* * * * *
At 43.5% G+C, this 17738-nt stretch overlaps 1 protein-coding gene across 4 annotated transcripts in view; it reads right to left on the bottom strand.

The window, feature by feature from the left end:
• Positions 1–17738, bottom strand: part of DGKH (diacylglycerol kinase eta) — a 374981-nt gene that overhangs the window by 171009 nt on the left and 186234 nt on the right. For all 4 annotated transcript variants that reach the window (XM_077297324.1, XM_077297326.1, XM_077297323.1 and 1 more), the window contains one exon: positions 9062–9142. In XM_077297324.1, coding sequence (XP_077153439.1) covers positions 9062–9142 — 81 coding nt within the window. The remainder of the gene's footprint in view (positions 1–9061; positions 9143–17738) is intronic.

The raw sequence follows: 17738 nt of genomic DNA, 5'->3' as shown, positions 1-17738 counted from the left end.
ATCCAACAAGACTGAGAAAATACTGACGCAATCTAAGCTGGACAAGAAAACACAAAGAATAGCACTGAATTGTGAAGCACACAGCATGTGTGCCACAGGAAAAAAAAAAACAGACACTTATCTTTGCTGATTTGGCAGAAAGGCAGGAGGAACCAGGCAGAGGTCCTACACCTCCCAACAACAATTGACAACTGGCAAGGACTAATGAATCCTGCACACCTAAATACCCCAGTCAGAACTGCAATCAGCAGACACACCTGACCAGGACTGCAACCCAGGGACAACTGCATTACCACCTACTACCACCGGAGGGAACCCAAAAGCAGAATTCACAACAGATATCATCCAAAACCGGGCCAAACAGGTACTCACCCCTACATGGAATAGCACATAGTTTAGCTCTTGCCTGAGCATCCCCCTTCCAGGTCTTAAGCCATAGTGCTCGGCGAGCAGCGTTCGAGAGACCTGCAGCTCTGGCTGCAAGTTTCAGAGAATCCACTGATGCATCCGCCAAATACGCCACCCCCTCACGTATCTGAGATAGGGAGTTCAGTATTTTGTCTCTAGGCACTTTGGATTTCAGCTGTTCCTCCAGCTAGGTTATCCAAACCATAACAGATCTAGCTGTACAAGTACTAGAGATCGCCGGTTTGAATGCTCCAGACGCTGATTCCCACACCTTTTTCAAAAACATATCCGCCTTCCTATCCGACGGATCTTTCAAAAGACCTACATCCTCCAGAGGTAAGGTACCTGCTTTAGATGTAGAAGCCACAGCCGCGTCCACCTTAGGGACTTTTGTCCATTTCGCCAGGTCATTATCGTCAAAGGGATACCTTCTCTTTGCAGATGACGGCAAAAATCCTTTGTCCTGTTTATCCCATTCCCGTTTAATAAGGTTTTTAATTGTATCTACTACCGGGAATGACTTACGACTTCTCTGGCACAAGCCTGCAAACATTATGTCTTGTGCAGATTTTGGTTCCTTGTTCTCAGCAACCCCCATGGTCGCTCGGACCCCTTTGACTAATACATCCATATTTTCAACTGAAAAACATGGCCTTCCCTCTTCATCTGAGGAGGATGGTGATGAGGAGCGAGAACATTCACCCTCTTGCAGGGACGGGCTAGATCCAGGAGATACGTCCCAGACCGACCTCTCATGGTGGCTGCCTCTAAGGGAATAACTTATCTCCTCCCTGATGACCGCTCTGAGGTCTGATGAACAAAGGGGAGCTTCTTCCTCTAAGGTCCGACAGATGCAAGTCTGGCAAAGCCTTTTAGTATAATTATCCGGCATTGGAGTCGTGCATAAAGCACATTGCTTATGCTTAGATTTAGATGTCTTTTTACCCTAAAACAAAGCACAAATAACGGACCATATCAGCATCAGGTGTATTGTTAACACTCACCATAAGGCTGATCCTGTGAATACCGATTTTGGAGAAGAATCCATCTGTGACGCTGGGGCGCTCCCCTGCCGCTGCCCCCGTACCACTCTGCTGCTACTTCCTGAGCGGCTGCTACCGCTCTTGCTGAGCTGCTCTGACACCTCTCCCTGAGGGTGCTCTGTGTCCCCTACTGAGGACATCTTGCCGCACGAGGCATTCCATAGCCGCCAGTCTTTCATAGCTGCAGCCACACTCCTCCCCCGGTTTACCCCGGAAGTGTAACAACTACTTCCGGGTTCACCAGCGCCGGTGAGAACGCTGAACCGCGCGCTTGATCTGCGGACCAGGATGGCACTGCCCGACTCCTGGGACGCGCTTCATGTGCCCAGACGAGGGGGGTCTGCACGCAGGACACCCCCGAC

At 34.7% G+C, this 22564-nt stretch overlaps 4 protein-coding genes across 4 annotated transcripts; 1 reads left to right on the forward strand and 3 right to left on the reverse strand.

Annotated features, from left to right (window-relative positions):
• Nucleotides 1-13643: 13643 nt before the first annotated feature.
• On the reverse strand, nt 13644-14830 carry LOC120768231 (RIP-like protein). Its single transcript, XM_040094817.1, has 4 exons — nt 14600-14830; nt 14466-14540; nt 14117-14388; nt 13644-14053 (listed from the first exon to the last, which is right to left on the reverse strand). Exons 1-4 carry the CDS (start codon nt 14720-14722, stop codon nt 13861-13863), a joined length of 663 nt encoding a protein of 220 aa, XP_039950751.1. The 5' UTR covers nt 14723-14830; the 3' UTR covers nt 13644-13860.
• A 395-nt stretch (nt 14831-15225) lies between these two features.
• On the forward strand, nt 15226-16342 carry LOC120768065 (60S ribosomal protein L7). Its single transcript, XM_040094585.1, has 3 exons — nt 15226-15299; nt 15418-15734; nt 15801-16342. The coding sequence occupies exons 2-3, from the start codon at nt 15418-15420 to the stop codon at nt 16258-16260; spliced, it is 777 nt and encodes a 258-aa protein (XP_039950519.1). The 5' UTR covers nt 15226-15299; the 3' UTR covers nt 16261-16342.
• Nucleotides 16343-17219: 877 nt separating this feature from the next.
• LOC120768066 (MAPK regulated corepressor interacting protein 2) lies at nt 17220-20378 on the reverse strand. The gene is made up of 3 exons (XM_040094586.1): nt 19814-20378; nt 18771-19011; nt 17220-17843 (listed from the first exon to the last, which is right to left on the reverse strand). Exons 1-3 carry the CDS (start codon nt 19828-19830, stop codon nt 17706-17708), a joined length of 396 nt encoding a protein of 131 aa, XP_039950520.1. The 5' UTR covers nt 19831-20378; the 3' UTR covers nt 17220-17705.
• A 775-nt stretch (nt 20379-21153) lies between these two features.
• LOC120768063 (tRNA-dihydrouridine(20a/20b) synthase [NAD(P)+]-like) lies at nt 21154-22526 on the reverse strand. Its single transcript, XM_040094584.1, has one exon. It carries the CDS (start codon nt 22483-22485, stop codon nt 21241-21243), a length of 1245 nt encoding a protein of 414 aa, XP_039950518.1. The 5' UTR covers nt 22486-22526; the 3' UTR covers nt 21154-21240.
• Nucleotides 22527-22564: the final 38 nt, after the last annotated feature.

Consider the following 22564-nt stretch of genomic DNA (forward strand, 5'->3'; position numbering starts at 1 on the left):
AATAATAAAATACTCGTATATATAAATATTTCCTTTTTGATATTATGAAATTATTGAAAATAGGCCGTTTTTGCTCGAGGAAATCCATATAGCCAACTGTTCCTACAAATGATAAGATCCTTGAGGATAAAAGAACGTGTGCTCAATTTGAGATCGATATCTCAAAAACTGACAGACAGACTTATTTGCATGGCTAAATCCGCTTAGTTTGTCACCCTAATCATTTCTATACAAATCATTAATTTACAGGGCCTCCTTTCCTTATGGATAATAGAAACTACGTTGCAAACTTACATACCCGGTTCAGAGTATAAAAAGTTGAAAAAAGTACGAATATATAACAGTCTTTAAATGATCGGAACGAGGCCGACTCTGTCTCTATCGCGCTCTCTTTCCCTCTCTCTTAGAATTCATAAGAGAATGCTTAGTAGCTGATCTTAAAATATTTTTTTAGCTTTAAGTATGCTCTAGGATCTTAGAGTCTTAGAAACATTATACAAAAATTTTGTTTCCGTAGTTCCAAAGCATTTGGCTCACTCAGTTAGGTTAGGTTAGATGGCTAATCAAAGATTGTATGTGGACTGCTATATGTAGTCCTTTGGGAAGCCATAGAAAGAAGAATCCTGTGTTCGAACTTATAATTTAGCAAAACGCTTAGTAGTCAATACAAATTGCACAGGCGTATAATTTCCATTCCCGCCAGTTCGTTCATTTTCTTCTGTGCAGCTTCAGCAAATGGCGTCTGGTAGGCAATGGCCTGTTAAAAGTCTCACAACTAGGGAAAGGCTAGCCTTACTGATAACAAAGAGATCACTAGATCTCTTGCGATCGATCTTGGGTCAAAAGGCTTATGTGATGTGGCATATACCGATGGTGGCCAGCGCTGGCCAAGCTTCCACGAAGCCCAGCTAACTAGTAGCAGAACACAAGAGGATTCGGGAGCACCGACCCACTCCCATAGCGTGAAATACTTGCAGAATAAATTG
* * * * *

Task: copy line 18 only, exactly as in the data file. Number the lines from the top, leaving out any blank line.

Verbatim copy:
AATAATAAAATACTCGTATATATAAATATTTCCTTTTTGATATTATGAAATTATTGAAAATAGGCCGTTTTTGCTCGAGGAAATCCATATAGCCAACTGTTCCTACAAATGATAAGATCCTTGAGGATAAAAGAACGTGTGCTCAATTTGAGATCGATATCTCAAAAACTGACAGACAGACTTATTTGCATGGCTAAATCCGCTTAGTTTGTCACCCTAATCATTTCTATACAAATCATTAATTTACAGGGCCTCCTTTCCTTATGGATAATAGAAACTACGTTGCAAACTTACATACCCGGTTCAGAGTATAAAAAGTTGAAAAAAGTACGAATATATAACAGTCTTTAAATGATCGGAACGAGGCCGACTCTGTCTCTATCGCGCTCTCTTTCCCTCTCTCTTAGAATTCATAAGAGAATGCTTAGTAGCTGATCTTAAAATATTTTTTTAGCTTTAAGTATGCTCTAGGATCTTAGAGTCTTAGAAACATTATACAAAAATTTTGTTTCCGTAGTTCCAAAGCATTTGGCTCACTCAGTTAGGTTAGGTTAGATGGCTAATCAAAGATTGTATGTGGACTGCTATATGTAGTCCTTTGGGAAGCCATAGAAAGAAGAATCCTGTGTTCGAACTTATAATTTAGCAAAACGCTTAGTAGTCAATACAAATTGCACAGGCGTATAATTTCCATTCCCGCCAGTTCGTTCATTTTCTTCTGTGCAGCTTCAGCAAATGGCGTCTGGTAGGCAATGGCCTGTTAAAAGTCTCACAACTAGGGAAAGGCTAGCCTTACTGATAACAAAGAGATCACTAGATCTCTTGCGATCGATCTTGGGTCAAAAGGCTTATGTGATGTGGCATATACCGATGGTGGCCAGCGCTGGCCAAGCTTCCACGAAGCCCAGCTAACTAGTAGCAGAACACAAGAGGATTCGGGAGCACCGACCCACTCCCATAGCGTGAAATACTTGCAGAATAAATTG